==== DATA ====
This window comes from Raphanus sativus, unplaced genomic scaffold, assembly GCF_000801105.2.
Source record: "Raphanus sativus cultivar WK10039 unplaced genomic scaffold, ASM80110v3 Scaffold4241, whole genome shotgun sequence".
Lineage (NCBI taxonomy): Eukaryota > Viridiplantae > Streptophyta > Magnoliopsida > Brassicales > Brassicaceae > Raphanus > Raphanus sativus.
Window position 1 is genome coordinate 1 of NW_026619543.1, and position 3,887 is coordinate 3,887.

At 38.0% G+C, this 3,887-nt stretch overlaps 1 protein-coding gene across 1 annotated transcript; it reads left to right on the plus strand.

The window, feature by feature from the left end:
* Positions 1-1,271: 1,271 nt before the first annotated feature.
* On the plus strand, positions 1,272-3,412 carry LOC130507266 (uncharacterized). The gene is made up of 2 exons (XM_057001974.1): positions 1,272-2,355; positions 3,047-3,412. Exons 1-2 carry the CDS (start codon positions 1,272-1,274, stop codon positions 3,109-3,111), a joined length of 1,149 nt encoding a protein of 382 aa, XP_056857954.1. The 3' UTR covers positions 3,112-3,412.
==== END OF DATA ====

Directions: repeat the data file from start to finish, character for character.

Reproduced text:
This window comes from Raphanus sativus, unplaced genomic scaffold, assembly GCF_000801105.2.
Source record: "Raphanus sativus cultivar WK10039 unplaced genomic scaffold, ASM80110v3 Scaffold4241, whole genome shotgun sequence".
Lineage (NCBI taxonomy): Eukaryota > Viridiplantae > Streptophyta > Magnoliopsida > Brassicales > Brassicaceae > Raphanus > Raphanus sativus.
Window position 1 is genome coordinate 1 of NW_026619543.1, and position 3,887 is coordinate 3,887.

At 38.0% G+C, this 3,887-nt stretch overlaps 1 protein-coding gene across 1 annotated transcript; it reads left to right on the plus strand.

The window, feature by feature from the left end:
* Positions 1-1,271: 1,271 nt before the first annotated feature.
* On the plus strand, positions 1,272-3,412 carry LOC130507266 (uncharacterized). The gene is made up of 2 exons (XM_057001974.1): positions 1,272-2,355; positions 3,047-3,412. Exons 1-2 carry the CDS (start codon positions 1,272-1,274, stop codon positions 3,109-3,111), a joined length of 1,149 nt encoding a protein of 382 aa, XP_056857954.1. The 3' UTR covers positions 3,112-3,412.